One moment ...
Default project is now your active project.
Project items

Items saved from this article

This article has been saved
Highlights (0)
Some of your highlights are legacy items.

Highlights saved before July 30, 2012 will not be displayed on their respective source pages.

You can easily re-create the highlights by opening the book page or article, selecting the text, and clicking “Highlight.”

Citations (0)
Some of your citations are legacy items.

Any citation created before July 30, 2012 will labeled as a “Cited page.” New citations will be saved as cited passages, pages or articles.

We also added the ability to view new citations from your projects or the book or article where you created them.

Notes (0)
Bookmarks (0)

You have no saved items from this article

Project items include:
  • Saved book/article
  • Highlights
  • Quotes/citations
  • Notes
  • Bookmarks
Notes
Cite this article

Cited article

Style
Citations are available only to our active members.
Sign up now to cite pages or passages in MLA, APA and Chicago citation styles.

(Einhorn, 1992, p. 25)

(Einhorn 25)

1

1. Lois J. Einhorn, Abraham Lincoln, the Orator: Penetrating the Lincoln Legend (Westport, CT: Greenwood Press, 1992), 25, http://www.questia.com/read/27419298.

Cited article

Project Portfolio Management
Settings

Settings

Typeface
Text size Smaller Larger Reset View mode
Search within

Search within this article

Look up

Look up a word

  • Dictionary
  • Thesaurus
Please submit a word or phrase above.
Print this page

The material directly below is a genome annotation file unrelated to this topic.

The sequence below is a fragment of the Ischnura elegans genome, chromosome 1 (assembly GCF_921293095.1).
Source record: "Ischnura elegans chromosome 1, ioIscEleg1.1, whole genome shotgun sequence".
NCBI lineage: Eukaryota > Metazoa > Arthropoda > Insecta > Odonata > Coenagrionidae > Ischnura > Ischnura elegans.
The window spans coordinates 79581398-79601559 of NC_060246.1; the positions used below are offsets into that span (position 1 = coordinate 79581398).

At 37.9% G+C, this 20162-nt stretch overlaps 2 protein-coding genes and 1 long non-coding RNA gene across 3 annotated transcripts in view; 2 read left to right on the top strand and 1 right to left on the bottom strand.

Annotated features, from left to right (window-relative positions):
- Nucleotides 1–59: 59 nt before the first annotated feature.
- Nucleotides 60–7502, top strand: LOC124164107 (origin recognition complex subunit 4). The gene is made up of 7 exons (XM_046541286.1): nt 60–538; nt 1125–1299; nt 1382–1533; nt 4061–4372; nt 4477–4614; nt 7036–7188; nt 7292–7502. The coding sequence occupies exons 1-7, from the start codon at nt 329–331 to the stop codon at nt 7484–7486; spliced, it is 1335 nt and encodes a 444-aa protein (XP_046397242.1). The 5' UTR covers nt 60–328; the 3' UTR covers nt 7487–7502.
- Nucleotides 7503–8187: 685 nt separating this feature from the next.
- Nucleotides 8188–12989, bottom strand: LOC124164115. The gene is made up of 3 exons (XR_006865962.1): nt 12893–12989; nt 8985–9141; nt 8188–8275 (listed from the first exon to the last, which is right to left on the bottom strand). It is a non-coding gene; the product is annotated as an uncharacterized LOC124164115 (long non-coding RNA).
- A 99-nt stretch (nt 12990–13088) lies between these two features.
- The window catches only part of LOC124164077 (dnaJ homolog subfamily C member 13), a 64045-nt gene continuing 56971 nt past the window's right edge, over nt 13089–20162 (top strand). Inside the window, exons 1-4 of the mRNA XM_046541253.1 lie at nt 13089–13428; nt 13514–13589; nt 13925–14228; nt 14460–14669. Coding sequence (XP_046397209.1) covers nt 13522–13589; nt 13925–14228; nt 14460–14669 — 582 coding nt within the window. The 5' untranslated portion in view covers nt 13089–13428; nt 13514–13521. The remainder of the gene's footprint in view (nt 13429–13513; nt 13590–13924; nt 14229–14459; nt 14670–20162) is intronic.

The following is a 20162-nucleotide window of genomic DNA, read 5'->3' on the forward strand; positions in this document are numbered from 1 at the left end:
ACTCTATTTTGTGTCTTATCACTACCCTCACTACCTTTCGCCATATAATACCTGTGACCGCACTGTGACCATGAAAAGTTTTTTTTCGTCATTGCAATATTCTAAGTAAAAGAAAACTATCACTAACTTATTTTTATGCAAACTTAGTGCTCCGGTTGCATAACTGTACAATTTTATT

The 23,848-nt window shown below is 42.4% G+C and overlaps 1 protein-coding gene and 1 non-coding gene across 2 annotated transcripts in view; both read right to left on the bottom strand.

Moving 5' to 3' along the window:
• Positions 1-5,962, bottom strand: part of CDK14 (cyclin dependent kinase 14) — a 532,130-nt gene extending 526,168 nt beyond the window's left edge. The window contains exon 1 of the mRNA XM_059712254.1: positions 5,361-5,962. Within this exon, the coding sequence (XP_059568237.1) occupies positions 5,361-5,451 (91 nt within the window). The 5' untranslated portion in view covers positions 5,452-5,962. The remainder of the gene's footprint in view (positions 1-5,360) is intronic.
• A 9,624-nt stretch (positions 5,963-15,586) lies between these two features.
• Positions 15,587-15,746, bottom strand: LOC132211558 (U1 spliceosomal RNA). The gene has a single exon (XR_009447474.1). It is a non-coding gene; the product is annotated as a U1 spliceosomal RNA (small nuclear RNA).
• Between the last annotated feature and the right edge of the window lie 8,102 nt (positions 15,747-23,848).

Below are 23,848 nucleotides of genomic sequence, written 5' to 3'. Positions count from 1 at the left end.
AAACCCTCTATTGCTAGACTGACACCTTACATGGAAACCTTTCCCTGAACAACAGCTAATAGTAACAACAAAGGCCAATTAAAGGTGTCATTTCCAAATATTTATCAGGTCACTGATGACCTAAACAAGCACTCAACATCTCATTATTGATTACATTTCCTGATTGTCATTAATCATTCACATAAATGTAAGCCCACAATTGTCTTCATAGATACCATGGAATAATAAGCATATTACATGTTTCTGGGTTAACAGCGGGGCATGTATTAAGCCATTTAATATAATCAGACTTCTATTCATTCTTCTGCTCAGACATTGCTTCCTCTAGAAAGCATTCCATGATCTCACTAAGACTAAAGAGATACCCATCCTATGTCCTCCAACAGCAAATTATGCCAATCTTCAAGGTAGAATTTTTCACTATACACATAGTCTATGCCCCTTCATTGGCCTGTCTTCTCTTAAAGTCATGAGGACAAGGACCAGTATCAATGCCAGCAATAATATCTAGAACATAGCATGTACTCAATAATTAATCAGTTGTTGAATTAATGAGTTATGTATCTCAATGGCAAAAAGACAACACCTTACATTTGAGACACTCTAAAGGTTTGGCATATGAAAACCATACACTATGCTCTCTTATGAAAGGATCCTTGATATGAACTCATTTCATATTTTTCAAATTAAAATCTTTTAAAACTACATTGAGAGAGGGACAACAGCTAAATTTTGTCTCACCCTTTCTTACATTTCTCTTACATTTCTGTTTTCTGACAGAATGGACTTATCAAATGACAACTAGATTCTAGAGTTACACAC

Print this page

Why can't I print more than one page at a time?

Full screen

matching results for page

Cited passage

Style
Citations are available only to our active members.
Sign up now to cite pages or passages in MLA, APA and Chicago citation styles.

"Portraying himself as an honest, ordinary person helped Lincoln identify with his audiences." (Einhorn, 1992, p. 25).

"Portraying himself as an honest, ordinary person helped Lincoln identify with his audiences." (Einhorn 25)

"Portraying himself as an honest, ordinary person helped Lincoln identify with his audiences."1

1. Lois J. Einhorn, Abraham Lincoln, the Orator: Penetrating the Lincoln Legend (Westport, CT: Greenwood Press, 1992), 25, http://www.questia.com/read/27419298.

Cited passage

Welcome to the new Questia Reader

The Questia Reader has been updated to provide you with an even better online reading experience.  It is now 100% Responsive, which means you can read our books and articles on any sized device you wish.  All of your favorite tools like notes, highlights, and citations are still here, but the way you select text has been updated to be easier to use, especially on touchscreen devices.  Here's how:

1. Click or tap the first word you want to select.
2. Click or tap the last word you want to select.

OK, got it!

Thanks for trying Questia!

Please continue trying out our research tools, but please note, full functionality is available only to our active members.

Your work will be lost once you leave this Web page.

For full access in an ad-free environment, sign up now for a FREE, 1-day trial.

Already a member? Log in now.